outstretched, waiting as you swim through space
to finally fold, hot, against my taste buds.

I said I wanted to be inside you once,
to swim in your viscous universe,
see what it’s like to live in time slowed down.

Tonight, I introduce you to an almost stranger,
as he lies shirtless in my bed. I tell him
to open his mouth and since I’m naked,

he does as I say.
Somehow, he doesn’t notice
the small table, white cupboards, green walls.

Dana Johnson

Prompt: Retell the story of Jack and the Beanstalk.

The Harp

His dream was that the unremembered father would
emerge from underground, potentially by climbing
the roots of some gigantic tree, and at the top-
soil, dust himself off and saunter out
of the cemetery his mother had neglected to name.

And why not? A living ladder sprouting from the seeds
of a supposed charlatan and spiralling into 
the sky – a monstrous man at the head of it who’d beaten
the clouds into a new, sovereign stomping ground –
anything was possible. And the angel (the angel!)

who seemed to know so much. ‘You cannot save your father,
but you can win back the wealth that is rightfully
yours,’ the androgyne elucidated. Hence
he grew into a silver-fingered miner of the man’s
realm. Prince Half-inch.

But the harp. The damned harp. It wasn’t enough to plunder
the anonymous lost-and-found – the harp said something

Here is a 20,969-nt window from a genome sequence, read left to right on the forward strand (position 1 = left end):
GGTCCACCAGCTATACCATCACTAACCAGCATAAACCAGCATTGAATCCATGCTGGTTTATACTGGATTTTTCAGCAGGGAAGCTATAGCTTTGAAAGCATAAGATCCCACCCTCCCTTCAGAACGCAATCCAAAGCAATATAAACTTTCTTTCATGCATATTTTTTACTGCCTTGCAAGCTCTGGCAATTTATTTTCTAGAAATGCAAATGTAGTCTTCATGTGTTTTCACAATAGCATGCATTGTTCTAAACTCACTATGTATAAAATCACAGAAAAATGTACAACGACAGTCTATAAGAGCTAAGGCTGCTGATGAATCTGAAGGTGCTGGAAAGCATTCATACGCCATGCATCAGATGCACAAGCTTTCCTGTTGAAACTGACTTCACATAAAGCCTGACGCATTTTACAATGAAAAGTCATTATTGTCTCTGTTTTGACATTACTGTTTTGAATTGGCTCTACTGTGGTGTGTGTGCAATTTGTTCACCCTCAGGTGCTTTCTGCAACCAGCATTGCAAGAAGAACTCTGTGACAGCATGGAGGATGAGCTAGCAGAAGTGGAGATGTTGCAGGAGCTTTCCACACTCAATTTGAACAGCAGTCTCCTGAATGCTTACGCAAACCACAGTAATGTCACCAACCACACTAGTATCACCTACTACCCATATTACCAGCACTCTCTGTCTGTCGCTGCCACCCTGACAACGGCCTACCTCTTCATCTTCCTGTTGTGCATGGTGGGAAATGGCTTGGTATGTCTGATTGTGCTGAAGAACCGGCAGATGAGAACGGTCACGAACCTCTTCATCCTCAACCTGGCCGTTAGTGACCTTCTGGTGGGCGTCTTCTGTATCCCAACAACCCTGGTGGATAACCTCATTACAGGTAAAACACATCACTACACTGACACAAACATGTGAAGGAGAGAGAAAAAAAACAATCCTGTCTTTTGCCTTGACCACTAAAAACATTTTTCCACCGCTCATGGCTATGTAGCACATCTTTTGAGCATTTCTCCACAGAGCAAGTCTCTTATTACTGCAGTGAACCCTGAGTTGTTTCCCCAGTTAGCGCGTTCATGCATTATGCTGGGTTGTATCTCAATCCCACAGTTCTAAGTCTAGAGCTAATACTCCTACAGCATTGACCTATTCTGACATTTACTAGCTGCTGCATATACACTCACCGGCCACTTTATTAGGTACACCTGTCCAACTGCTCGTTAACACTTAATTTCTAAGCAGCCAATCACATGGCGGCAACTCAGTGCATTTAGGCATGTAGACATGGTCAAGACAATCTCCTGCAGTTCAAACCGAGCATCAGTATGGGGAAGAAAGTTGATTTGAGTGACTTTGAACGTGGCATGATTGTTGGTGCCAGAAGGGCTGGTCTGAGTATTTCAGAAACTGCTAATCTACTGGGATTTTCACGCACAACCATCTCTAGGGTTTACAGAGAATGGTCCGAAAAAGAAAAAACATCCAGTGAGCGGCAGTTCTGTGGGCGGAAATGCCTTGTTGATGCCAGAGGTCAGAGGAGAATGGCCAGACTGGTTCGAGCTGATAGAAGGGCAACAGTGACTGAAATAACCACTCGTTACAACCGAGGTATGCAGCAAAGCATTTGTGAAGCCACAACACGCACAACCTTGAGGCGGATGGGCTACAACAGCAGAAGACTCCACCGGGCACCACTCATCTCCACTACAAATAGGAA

about his father. It was the difference between
a mystery and a mystery he could live with. Who knows –
maybe the harp’s familiar tones would summon the father

home. He had to have it. But the final theft demanded
greater subtlety – the kind of subtlety
even the son of a harpist lacked. Always the dream
ended with the man giving chase, roused
when the harp said something that seemed to know too much.

‘Master, master, it’s him.’

Humphrey Astley

Prompt: Utilize nature in a 'slanted', counter-intuitive way.


He, contrary to the other
I’ve nurtured on my patch of ground
burns my wrists and forearms
when I try to cultivate.

Could be poor soil
the orientation of our beds
that made him grow up unruly
all proud rocket-rampage

that slashing, herbicides or segregating
just made stronger.
Could it be his nature’s
prickle-sting’s a good thing

in the wrong place?
That I must let him be,
arm myself with long gloves
and praise the harvest of tea?

Barbara E. Hunt 

Prompt:  Response to a day's residency at the Royal Observatory Greenwich, spent with Marek Kucula, the Public Astronomer and Simon Barraclough.

Greenwich Park, after the Observatory

Day done, head full of
facts, of suns and scientists
and women who sold time
like penny sweets out of their pockets.
Heart full too, of something like
freedom, and a feeling that carries me
until I hit the flat and find myself
a spot on summergolden grass
and sit.
Lean back,
             legs stretched
                         with shoes kicked off and
                                                             toes pushed
                                                                                        into the dirt.
The park is full, each of us
eking out the summer evening.
I watch a couple try to fly
their kite skywards
but the wind has hung its hat up
for the day and settled down with me
to shoot the breeze til dinner.

One by one, we rise to shake
the dust off as dark falls,